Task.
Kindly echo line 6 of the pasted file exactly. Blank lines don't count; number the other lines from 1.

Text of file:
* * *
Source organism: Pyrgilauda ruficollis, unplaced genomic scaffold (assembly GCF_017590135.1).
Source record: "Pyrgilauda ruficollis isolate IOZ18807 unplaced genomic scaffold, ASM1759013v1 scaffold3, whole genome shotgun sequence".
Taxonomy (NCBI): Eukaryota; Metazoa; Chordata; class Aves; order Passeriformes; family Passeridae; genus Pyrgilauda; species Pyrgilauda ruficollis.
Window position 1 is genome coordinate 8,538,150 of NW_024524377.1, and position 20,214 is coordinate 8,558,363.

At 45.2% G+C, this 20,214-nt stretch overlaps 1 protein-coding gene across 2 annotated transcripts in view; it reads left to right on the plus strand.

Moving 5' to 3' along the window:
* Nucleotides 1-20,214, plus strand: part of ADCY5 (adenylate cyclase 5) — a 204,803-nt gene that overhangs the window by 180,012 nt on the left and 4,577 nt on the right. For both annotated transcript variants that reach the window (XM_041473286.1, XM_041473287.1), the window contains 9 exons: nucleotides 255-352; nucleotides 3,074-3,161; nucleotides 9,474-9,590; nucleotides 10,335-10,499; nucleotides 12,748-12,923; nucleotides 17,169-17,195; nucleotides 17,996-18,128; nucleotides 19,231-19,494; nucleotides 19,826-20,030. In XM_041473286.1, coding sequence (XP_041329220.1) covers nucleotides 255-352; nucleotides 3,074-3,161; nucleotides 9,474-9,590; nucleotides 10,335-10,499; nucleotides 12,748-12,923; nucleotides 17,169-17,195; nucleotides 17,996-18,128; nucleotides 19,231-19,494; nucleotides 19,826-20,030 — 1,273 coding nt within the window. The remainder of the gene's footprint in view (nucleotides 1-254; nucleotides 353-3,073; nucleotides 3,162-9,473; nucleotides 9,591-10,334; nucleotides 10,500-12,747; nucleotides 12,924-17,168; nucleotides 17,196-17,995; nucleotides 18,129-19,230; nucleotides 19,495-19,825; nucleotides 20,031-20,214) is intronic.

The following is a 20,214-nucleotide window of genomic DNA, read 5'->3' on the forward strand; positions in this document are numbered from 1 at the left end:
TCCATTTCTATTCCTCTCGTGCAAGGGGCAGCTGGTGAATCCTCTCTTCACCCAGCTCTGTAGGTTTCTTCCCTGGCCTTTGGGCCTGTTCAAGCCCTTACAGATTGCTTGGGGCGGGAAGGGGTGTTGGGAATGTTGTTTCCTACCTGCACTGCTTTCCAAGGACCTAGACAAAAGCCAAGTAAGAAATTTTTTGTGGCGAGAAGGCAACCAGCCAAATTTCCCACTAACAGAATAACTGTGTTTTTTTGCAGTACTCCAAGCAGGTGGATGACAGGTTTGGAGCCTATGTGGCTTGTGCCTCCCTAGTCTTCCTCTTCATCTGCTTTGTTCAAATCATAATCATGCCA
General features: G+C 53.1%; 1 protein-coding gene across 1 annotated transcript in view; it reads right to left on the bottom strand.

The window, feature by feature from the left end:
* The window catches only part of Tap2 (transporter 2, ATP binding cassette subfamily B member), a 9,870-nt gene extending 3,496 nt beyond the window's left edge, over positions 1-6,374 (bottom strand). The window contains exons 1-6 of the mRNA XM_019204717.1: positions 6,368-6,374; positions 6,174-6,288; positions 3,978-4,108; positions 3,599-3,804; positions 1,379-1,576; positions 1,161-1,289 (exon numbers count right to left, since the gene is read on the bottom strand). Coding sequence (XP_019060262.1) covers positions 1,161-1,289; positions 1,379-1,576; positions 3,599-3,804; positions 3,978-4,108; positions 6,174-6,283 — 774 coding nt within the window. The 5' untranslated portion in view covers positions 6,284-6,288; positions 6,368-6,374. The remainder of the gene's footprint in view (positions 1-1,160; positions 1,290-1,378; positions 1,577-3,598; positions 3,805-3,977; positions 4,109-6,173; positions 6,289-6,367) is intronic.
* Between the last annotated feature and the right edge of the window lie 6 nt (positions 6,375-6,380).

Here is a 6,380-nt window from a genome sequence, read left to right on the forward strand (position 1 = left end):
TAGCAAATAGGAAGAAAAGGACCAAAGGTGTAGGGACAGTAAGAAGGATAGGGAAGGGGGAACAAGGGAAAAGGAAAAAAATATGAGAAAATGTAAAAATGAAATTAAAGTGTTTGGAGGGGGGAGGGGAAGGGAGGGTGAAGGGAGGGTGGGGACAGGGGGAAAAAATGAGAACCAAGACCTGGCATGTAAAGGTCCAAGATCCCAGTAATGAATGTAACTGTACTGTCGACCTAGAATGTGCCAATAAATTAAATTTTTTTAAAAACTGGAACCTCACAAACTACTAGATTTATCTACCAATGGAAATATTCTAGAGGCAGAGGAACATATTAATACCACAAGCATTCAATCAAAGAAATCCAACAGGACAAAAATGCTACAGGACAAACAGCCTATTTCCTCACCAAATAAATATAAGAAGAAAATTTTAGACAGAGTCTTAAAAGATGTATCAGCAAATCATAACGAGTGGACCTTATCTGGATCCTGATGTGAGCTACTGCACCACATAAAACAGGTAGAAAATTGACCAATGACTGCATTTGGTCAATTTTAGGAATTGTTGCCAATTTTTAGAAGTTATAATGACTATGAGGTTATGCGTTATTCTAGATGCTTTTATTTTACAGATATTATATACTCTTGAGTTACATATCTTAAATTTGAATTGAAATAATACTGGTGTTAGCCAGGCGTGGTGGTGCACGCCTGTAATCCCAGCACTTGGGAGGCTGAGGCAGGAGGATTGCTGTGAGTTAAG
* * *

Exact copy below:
Moving 5' to 3' along the window: